In the year 2000, apart from being tired of being an analyst, I just didn’t want to be associated with Buy recommendations on overvalued stocks. And had the bubble kept inflating, I would have been left standing on the station anyway, with my Neutral/Sell recommendations.
In 2014, after 14 years at a hedge fund, it was much the same story again. I couldn’t find enough worthwhile investments on the stock market, and I would have made a fool of myself had I been short. That, and I had had enough; and had enough ;)
Only half-joking, I used to say, I could just as well be one step behind as one step ahead the markets and do equally well. Talk of losing one’s mojo…
In a similar vein, today I’m mulling the idea of “anything works”:
Firms like Goldman Sachs and McKinsey famously work according to the Up Or Out model. OOU means you are either rising in the ranks or being pushed out a window. Oou! They hire a lot of talent and simply see who survive. It’s actually a kind of Ponzi scheme, but all the losers have gone on with their lives (and joined the zombie crowd forever mumbling “I used to be at Goldman. When I worked at Goldman…”).
You can apply the OOU model to stock market investing as well. Several very successful hedge funds simply allocate more and more capital to whatever manager is on a winning streak, while losers get less and less and are eventually kicked out. Algo funds do the same, albeit with their models instead of human managers.
In the game of plants
you either win or die
And then there are the infamous examples of ordinary plants doing the trading, based on water and sunlight feedback on winning trades.
Howard Marks talks about first and second level thinking on the markets, where a first level thinker buys a stock after a strong report and a second level thinker sells the same report based on it being strong, but weaker than expected. A first level thinker would also say, money is being printed and interest rates are low, let’s buy stocks today too (since that 1% rate differential per annum [!] is worth at least 1% per month)…
Apart from the fact that first level thinking usually works fine in bull markets; these days, I think it works just as well as anything else, unless or until it doesn’t.
You could use first level thinking (or second level if that’s your game) on momentum, on P/E, on P/S, on growth, on Philly Fed, on ISM. If it works it works. If not, try another basis for your trading (or “investments” if you want to call it that).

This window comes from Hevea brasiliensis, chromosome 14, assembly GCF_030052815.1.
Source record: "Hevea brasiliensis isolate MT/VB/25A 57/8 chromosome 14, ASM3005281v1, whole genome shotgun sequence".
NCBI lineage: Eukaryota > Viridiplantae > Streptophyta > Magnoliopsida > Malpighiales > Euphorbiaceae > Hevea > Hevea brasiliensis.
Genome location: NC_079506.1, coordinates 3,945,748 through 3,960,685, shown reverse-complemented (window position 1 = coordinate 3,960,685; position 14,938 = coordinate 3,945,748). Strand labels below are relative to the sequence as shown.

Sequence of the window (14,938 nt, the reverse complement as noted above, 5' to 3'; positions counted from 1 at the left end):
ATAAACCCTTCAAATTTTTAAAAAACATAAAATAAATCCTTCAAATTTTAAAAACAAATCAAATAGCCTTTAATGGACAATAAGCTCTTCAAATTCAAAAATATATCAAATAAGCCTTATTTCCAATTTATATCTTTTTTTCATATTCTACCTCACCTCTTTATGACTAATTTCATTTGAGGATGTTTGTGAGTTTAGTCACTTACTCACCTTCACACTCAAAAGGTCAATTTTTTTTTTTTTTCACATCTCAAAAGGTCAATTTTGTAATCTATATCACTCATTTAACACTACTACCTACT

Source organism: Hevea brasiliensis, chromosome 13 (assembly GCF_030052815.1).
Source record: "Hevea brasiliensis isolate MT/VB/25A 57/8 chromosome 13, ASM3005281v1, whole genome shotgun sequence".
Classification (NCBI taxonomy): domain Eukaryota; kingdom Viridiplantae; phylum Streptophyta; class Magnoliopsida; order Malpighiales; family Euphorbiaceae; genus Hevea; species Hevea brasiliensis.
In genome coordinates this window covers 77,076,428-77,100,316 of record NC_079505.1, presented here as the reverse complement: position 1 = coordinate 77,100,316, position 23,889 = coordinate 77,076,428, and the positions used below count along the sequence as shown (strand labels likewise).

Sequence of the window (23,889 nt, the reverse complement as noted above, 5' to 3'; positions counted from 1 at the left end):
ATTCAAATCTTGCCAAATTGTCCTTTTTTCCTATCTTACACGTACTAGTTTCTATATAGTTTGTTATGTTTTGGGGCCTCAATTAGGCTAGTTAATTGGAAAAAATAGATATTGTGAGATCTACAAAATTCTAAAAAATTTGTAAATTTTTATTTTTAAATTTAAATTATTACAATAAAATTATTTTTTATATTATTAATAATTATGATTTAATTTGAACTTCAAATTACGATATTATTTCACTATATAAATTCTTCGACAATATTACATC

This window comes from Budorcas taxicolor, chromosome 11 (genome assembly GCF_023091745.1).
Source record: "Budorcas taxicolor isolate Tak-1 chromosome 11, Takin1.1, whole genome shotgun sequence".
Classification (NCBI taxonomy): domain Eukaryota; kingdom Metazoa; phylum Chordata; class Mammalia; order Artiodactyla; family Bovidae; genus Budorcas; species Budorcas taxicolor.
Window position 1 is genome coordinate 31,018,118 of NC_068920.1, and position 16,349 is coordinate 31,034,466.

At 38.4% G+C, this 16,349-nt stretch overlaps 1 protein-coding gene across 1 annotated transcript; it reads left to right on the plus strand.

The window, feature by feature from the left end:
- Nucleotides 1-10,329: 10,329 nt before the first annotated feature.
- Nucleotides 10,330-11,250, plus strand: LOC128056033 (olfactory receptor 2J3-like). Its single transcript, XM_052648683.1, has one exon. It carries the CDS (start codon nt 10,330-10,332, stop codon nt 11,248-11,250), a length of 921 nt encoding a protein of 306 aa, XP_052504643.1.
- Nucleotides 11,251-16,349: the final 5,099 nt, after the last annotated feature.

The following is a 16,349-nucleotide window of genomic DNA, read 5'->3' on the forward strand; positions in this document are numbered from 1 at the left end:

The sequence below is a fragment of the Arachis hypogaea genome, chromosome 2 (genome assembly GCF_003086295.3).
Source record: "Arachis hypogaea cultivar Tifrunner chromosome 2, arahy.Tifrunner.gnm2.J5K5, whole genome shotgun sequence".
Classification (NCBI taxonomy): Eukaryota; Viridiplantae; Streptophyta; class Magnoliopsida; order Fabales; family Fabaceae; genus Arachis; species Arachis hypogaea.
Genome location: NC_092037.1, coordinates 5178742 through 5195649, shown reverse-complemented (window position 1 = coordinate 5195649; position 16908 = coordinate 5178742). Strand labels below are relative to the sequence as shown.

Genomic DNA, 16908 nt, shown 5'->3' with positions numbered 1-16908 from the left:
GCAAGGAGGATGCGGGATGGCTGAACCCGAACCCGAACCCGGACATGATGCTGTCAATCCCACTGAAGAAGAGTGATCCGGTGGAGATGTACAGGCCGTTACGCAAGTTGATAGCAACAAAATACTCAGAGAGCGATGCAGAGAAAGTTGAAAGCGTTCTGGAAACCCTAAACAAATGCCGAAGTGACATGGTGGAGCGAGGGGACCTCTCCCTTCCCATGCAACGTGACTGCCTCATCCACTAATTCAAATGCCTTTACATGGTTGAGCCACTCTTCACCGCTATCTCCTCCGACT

It’s not really that I’ve given up, gone out to lunch or done a Hugh Hendry. I’m just saying that at this point in time; with synchronized abysmal global macro, the turn of a multi-generational debt cycle, and among the highest, if not the highest, stock market valuations in history, all coupled with the positively craziest monetary experiment ever; it’s futile to say anything firm about the financial markets.
It’s all in flux. So why not try whatever? Personally, I think that’s a strategy doomed to fail, but hey, you’ll be in good company as you all took money in the short term from the many faced market.
Just make sure you go big enough to be bailed out.
Before I go I just want to mention one more “adaptive” approach to markets that just might work, just as anything else might work:
A friend of mine works at The Algo Quant Group.
Among other things, their investment strategy has zero overnight risk, use actual trading pit behavior as the base for their trading strategies, and here’s the kicker, utilize chaos theory and Strange Attractors à la Lorenz, to identify when a model is going into or out of a sweet spot of high correlation and predictiveness (e.g., think in terms of the bundles in a 3-body animation chart).
What little I understand from my morning walks with him, it sounds convincing and perhaps a little less risky than pure momentum+OOU.
The chart looks impressive, but unfortunately AlgoQuant only has 7 months of history. I’m enticed nevertheless, although I haven’t gone into any detail of their set-up. As usual this is emphatically not a recommendation (see disclaimer page)
- There is no (one) secret to investing. Anybody can do it. Experiment and see if you find a way. Seth Klarman’s book, however, should be a mandatory read before beginning.
- An investor is not a trader and vice versa (what are you?)
- Find your own style, trust no one (I, e.g., invest according to long term fundamentals, plus trade a little on top)
- Winter is coming, be prepared (diversify [Quattro], manage your leverage, protect your principal instead of chasing yield this close to the top.
P.S. I’m seriously considering clearing out all my listed holdings, but in the spirit of diversification I’m trying not to.
Share this article with anybody daring enough to go long the stock market, and tell him or her they don’t have to change their mind, but they must seriously entertain the opposite side every now and then. And why not read or forward my free e-book with my best rules of investing. All you have to do is subscribe to my free newsletter to get it.